Rumors that Arizona was interested in signing Brian Dozier to play second base apparently were quelled on Monday when the Diamondbacks traded for Starling Marte, who’ll play center field and make Ketel Marte the D’backs’ everyday second baseman. Former Southern Miss standout Dozier, who turns 33 in May, batted .238 (.340 on base) with 20 homers for world champion Washington in 2019, though he played sparingly toward season’s end and in the postseason. Dozier, an eight-year MLB veteran, is a career .245 hitter with 192 homers. He’s a good defensive player and a good clubhouse guy, even if his offensive production has fallen off, so it seems likely that he’ll land a job somewhere as a role player. P.S. Reports continue to pop up linking Mitch Moreland to Boston, where the Mississippi State product – and current free agent — played the previous three years, smashing 56 homers and collecting a World Series ring.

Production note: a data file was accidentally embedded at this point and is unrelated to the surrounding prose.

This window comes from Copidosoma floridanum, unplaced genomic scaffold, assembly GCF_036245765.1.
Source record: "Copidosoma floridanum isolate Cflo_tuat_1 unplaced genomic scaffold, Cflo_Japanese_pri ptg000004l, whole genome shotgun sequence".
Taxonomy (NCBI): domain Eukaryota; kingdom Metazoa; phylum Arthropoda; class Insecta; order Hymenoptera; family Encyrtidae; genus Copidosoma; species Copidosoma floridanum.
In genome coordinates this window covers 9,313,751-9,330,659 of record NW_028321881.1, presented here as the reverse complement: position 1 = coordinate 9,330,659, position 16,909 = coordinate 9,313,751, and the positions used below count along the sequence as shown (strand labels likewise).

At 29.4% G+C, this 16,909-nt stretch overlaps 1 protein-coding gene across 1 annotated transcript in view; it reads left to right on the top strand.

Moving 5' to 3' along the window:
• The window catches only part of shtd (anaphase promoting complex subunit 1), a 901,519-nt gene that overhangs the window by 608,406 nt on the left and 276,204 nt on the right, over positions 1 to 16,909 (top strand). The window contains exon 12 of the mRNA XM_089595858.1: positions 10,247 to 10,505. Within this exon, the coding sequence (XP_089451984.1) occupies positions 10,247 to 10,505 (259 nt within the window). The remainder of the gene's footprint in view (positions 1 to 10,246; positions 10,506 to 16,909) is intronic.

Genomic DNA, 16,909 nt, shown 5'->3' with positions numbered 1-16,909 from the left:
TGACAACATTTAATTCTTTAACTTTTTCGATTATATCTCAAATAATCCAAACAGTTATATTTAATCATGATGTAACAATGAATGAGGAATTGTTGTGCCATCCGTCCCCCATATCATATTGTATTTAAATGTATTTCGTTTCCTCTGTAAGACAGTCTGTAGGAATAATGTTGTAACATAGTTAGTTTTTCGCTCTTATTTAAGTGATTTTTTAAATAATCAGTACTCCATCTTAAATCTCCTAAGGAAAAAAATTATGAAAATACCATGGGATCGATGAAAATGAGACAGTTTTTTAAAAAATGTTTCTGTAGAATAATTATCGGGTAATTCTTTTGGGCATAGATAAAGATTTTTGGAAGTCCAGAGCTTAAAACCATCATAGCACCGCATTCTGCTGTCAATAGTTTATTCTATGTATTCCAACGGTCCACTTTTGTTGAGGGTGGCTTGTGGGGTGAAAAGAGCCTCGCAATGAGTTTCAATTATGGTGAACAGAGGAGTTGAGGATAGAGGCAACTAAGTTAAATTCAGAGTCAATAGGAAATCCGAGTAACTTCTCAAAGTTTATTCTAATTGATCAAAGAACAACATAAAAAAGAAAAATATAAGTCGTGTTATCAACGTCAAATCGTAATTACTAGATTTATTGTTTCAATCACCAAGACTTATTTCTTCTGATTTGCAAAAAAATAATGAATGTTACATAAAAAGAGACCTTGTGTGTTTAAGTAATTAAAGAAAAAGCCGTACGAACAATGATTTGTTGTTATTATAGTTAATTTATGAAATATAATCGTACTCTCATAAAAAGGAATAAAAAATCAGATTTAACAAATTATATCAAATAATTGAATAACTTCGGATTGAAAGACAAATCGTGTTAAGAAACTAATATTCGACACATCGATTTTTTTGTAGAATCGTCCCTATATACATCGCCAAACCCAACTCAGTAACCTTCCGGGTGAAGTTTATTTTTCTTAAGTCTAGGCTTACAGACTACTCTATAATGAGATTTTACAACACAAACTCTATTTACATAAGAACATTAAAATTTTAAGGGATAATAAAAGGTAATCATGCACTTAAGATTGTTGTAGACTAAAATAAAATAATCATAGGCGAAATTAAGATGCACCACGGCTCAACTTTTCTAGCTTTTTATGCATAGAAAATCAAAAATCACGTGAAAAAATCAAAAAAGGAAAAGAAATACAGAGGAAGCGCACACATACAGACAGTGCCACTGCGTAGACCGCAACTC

Fans don’t shout “Dee-fense, dee-fense” at baseball games, but making plays in the field is an essential element of winning. The ability to catch and throw, skills he displayed on Monday night, has helped Jarrod Dyson carve out a 10-year big league career. In the sixth inning of Arizona’s game at San Francisco, McComb native Dyson, playing right field, made a leaping catch against the wall for the first out. (It was one of the Top Plays on MLB Network’s Quick Pitch.) Later in the inning, Dyson, shifting toward the line against left-handed pull hitter Brandon Crawford, fielded Crawford’s hit and cut down a runner at the plate, preserving the Diamondbacks’ 3-2 lead. “I played the play in my head before it happened, and it happened exactly how I played it,” the ever-quotable Dyson told The Associated Press. Arizona went on to win 6-4 in a battle of fringe wild card contenders. Dyson has eight assists this season and 165 putouts with just two errors in 96 games. For his career, during which he often has been used as a defensive replacement, Dyson has 59 assists and a .983 fielding percentage. The swift 35-year-old has played all three outfield positions in his career — and actually played all three in Monday’s game. P.S. Mississippi State product Brent Rooker started a rehab assignment on Monday with Minnesota’s Gulf Coast League team. Rooker, out with a groin injury, last played on July 13 for Triple-A Rochester, where he was batting .281 with 14 home runs. … Ex-Southern Miss star Cody Carroll (the one from Tennessee) pitched a scoreless inning Saturday on a rehab assignment with Baltimore’s GCL team. Carroll, who made his big league debut in 2018, has been out all season with a back injury.